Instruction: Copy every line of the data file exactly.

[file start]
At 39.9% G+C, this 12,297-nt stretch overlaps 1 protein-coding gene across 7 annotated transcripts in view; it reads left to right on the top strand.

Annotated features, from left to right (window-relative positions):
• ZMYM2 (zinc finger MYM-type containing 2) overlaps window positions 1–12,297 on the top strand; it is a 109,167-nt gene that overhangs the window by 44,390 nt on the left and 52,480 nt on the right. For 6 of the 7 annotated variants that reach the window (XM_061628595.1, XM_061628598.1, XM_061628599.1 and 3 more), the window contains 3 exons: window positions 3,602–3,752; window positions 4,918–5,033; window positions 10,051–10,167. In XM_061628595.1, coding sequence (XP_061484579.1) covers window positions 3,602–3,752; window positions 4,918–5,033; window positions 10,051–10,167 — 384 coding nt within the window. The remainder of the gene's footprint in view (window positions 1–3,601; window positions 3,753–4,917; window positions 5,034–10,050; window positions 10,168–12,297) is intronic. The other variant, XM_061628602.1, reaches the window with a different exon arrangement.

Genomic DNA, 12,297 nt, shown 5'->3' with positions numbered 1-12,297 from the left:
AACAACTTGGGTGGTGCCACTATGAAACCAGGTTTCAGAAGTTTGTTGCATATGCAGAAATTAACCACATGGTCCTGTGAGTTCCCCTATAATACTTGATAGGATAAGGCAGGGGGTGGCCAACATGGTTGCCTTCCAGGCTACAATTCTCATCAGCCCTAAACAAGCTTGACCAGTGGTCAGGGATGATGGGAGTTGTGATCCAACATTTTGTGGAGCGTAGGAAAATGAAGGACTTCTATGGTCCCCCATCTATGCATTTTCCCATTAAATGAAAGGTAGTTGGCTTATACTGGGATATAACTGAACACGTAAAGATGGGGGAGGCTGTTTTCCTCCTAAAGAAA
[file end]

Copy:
At 39.9% G+C, this 12,297-nt stretch overlaps 1 protein-coding gene across 7 annotated transcripts in view; it reads left to right on the top strand.

Annotated features, from left to right (window-relative positions):
• ZMYM2 (zinc finger MYM-type containing 2) overlaps window positions 1–12,297 on the top strand; it is a 109,167-nt gene that overhangs the window by 44,390 nt on the left and 52,480 nt on the right. For 6 of the 7 annotated variants that reach the window (XM_061628595.1, XM_061628598.1, XM_061628599.1 and 3 more), the window contains 3 exons: window positions 3,602–3,752; window positions 4,918–5,033; window positions 10,051–10,167. In XM_061628595.1, coding sequence (XP_061484579.1) covers window positions 3,602–3,752; window positions 4,918–5,033; window positions 10,051–10,167 — 384 coding nt within the window. The remainder of the gene's footprint in view (window positions 1–3,601; window positions 3,753–4,917; window positions 5,034–10,050; window positions 10,168–12,297) is intronic. The other variant, XM_061628602.1, reaches the window with a different exon arrangement.

Genomic DNA, 12,297 nt, shown 5'->3' with positions numbered 1-12,297 from the left:
AACAACTTGGGTGGTGCCACTATGAAACCAGGTTTCAGAAGTTTGTTGCATATGCAGAAATTAACCACATGGTCCTGTGAGTTCCCCTATAATACTTGATAGGATAAGGCAGGGGGTGGCCAACATGGTTGCCTTCCAGGCTACAATTCTCATCAGCCCTAAACAAGCTTGACCAGTGGTCAGGGATGATGGGAGTTGTGATCCAACATTTTGTGGAGCGTAGGAAAATGAAGGACTTCTATGGTCCCCCATCTATGCATTTTCCCATTAAATGAAAGGTAGTTGGCTTATACTGGGATATAACTGAACACGTAAAGATGGGGGAGGCTGTTTTCCTCCTAAAGAAA